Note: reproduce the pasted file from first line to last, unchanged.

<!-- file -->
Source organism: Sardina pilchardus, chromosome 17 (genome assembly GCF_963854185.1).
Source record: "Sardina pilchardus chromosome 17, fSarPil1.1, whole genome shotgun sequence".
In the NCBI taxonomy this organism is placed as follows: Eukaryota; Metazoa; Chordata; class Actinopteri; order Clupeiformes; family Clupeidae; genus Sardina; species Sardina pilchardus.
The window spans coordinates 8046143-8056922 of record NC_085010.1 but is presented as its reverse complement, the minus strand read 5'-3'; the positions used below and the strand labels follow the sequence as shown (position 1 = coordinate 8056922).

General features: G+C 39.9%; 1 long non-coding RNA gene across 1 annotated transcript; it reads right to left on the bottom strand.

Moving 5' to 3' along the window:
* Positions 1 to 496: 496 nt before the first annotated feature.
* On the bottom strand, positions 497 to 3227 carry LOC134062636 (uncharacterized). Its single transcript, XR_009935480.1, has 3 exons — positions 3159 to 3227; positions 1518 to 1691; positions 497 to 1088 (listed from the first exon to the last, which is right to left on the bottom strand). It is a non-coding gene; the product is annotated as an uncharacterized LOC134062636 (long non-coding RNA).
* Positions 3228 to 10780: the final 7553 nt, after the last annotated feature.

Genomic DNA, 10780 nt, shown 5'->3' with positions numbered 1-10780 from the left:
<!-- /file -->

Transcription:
Source organism: Sardina pilchardus, chromosome 17 (genome assembly GCF_963854185.1).
Source record: "Sardina pilchardus chromosome 17, fSarPil1.1, whole genome shotgun sequence".
In the NCBI taxonomy this organism is placed as follows: Eukaryota; Metazoa; Chordata; class Actinopteri; order Clupeiformes; family Clupeidae; genus Sardina; species Sardina pilchardus.
The window spans coordinates 8046143-8056922 of record NC_085010.1 but is presented as its reverse complement, the minus strand read 5'-3'; the positions used below and the strand labels follow the sequence as shown (position 1 = coordinate 8056922).

General features: G+C 39.9%; 1 long non-coding RNA gene across 1 annotated transcript; it reads right to left on the bottom strand.

Moving 5' to 3' along the window:
* Positions 1 to 496: 496 nt before the first annotated feature.
* On the bottom strand, positions 497 to 3227 carry LOC134062636 (uncharacterized). Its single transcript, XR_009935480.1, has 3 exons — positions 3159 to 3227; positions 1518 to 1691; positions 497 to 1088 (listed from the first exon to the last, which is right to left on the bottom strand). It is a non-coding gene; the product is annotated as an uncharacterized LOC134062636 (long non-coding RNA).
* Positions 3228 to 10780: the final 7553 nt, after the last annotated feature.

Genomic DNA, 10780 nt, shown 5'->3' with positions numbered 1-10780 from the left: